Does the Cadex Battery Analyzing System Provide a Cost Savings?A case study from Lethbridge Fire & EMS
Situated near the Canadian Rockies, Lethbridge is a city in the province of Alberta. Serving a community of over 100,000 residents the Lethbridge Fire Department relies on Cadex analyzers to maintain the batteries used throughout their organization.
"In light of Lethbridge Fire Department (referred to from here on as LFD) looking to purchase replacement Cadex battery analyzers to replace those currently employed by LFD, there have been questions posed as to the cost effectiveness of this Cadex system”, states Jack Peacock, Firefighter LFD. To address the concerns regarding cost effectiveness, Jack prepared a detailed analysis of the current Battery Maintenance Program deployed with three C7 analyzers the LFD currently has in service as well as projections on cost savings the additional analyzers would bring.
“At present, LFD employs in excess of 300 batteries, (it typically sits over 400) this is a low number as we are letting our spare service battery inventory dwindle in light of purchasing new AFRRCS Radios. The new Radio models which we hope to purchase should replace several different radios presently employed. LFD uses 3 Cadex Analyzers, which can each test 4 batteries in a 10 to 40 hour cycle (depending on the test chosen) If LFD could purchase 4 or 5 newer models of Cadex Analyzers, allowing testing of 16-20 batteries per cycle, this would greatly increase the through-put of testing all batteries monthly. As it stands now, it is a struggle to get all four stations’ batteries tested each month, it takes all 30 days. In the future, the backlog will increase, once the new Station 5 is built in West Lethbridge.
The cost of the Cadex Battery Analyzers at first blush may seem expensive; they are priced at $2500 to $3995 CAD Each. With a potential purchase of 2 midrange models ($2995 x2= $5990) and 3 of the top priced models ($3995 x3= $11985) for a total of $17,975, It is natural to ask what the cost benefit of the Analyzers would be, how much can they save that would justify their purchase?”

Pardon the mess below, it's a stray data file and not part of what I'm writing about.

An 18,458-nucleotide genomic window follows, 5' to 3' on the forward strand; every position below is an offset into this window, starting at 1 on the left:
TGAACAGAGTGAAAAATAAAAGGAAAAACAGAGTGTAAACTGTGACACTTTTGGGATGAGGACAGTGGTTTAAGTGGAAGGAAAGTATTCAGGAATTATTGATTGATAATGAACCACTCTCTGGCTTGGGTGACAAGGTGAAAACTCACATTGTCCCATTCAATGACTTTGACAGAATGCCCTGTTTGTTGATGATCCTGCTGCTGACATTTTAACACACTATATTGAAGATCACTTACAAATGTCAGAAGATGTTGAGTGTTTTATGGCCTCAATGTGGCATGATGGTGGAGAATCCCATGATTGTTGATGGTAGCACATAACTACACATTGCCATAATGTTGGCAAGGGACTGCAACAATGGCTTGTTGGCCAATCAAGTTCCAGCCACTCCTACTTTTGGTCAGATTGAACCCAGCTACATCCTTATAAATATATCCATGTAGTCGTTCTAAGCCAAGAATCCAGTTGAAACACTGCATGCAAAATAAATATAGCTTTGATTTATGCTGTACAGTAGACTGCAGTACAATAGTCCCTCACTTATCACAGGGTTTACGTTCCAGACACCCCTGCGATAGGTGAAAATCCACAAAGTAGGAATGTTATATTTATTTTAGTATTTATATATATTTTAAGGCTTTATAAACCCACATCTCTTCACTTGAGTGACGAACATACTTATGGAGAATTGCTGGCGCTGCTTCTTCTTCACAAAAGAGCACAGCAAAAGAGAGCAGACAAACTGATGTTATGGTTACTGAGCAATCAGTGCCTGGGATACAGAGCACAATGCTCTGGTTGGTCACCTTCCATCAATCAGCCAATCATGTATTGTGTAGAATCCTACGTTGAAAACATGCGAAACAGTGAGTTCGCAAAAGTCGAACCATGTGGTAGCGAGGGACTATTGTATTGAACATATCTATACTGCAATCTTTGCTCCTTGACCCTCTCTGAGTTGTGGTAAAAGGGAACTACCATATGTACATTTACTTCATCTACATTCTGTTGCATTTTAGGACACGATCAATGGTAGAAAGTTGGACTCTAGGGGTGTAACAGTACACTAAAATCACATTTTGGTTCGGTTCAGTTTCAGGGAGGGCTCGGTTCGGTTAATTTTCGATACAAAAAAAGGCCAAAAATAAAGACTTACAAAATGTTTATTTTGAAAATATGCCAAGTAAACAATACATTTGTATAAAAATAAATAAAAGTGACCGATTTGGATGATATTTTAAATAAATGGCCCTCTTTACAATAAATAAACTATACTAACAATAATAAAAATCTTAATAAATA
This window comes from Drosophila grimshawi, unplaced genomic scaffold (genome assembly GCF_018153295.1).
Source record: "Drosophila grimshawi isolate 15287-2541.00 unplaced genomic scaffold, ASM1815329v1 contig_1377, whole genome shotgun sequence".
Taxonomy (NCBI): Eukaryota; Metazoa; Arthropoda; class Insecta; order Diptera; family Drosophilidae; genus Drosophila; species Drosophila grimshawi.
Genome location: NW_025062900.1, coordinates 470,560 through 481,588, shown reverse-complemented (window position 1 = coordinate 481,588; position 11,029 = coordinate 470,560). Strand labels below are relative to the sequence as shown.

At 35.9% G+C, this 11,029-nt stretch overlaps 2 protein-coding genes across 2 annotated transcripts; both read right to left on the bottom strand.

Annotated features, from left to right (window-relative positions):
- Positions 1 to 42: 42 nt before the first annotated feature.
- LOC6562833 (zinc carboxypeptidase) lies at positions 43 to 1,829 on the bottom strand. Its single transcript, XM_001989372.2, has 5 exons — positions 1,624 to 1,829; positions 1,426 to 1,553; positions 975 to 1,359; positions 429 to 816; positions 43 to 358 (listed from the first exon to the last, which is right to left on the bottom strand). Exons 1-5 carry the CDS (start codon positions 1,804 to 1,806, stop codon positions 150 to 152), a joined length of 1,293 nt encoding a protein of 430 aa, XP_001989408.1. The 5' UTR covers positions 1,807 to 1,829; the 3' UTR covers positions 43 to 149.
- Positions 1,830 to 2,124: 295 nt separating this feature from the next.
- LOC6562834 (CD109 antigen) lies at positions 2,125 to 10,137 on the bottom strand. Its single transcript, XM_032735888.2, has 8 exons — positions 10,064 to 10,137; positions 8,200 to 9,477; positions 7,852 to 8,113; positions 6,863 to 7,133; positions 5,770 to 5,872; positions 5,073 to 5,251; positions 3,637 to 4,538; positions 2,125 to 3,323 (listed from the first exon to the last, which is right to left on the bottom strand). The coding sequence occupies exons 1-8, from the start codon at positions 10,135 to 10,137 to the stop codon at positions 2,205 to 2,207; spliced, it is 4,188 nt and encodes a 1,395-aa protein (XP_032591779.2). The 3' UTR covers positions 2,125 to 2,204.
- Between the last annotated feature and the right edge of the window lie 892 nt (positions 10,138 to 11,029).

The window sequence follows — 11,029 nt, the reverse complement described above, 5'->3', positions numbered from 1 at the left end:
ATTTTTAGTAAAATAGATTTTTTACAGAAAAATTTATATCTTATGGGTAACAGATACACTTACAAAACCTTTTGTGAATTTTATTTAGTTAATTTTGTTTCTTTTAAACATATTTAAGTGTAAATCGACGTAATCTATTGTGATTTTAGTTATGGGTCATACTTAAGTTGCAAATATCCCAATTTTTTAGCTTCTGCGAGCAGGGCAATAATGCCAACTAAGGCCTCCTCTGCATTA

To determine the effectiveness of a Cadex Battery Analyzer System, Jack set a baseline service lifespan of 24 months. This is based on manufacturer specifications of 500 charge/discharge cycles and current rate of use maintaining 80% of original capacity.
The first analysis was completed for 148 batteries purchased Dec 2011 and 36 batteries purchased Jul 2012. “The present Service life of the above battery purchase is averaged at almost 65 months compared to the industry standard of 24 months. I use the term “present” to describe the service life as these numbers were calculated June 2017. This study is being prepared in September of 2017, with many of those batteries still in service… Batteries serviced on our Cadex system are lasting 2.7 times the industry expected standard of 24 months.”
Jack went further to show that the batteries in question were in fact in service 80% of the time with an average cycle count of 1576 cycles. This is over 3 times the manufacturer’s specification of 500 cycles.
“So due to monthly conditioning by the Cadex Battery Analyzing system, a battery which initially cost $89.51 has saved us more than double its original price. The original battery’s extended service life is saving us from buying 2.15 more replacements, which at the time they were purchased cost $89.51 each.
$89.51 x 2.15= $192.45
A “Potential Savings” could be estimated by the following equation-
$192.45 savings x 184 batteries = $35,410.15
The above number is high, as it assumes all batteries are lasting until now. But the “Potential” savings shown in these calculations is more than double the projected purchase price ($17,975.00) of 5 new Cadex units. This is only one model of battery employed by LFD. I hope to show further, the “Actual” savings to LFD by a closer examination of actual service lifespans achieved by two different battery models, and different battery chemistries. “
Jack’s report includes an additional ~$17,000 savings in radio batteries as well as ~$4,000 for NiCD rechargeable flashlight batteries.
Another noteworthy aspect to the case study is the fact that the LFD inherits surplus radios from other departments. “In 2014, Lethbridge Regional Police purchased new radios. Their previous radios are the same model employed by Lethbridge Fire, so their surplus radios became “Parts Radios” for the Fire Department. The Fire Department was short of spare batteries, so the Radio Shop gave 20 surplus Police batteries to the Fire Department. Lethbridge Police did not employ a Cadex System, or even conditioning chargers, as a result their radio batteries essentially sat in the trickle chargers when not in use.
The reason we actually have this data which follows is, whenever batteries are put into service on the Fire Department, they are tested before first use (whether a new battery, or in this instance, used) in order to establish a baseline, and determine if they meet capacity requirements. Of the 70 used Batteries received, in October 2014, 57 of the batteries (or 81%) failed to meet the minimum 80% capacity on their first test. And the remaining 13 that did pass, quickly failed in the next 4-5 months. Sales Records from PC Group show that the Police batteries were purchased within several months of the Fire batteries. So they are a very similar age. This is a telling example of the failed “health” a battery can end up in when not conditioned or analyzed.”
We thank Jack Peacock and the Lethbridge Fire Department for sharing this case study for our internal distribution channel. It is good to see real world results of the benefits of a Battery Maintenance Program.
Marketing Communications Manager of Cadex Electronics Inc.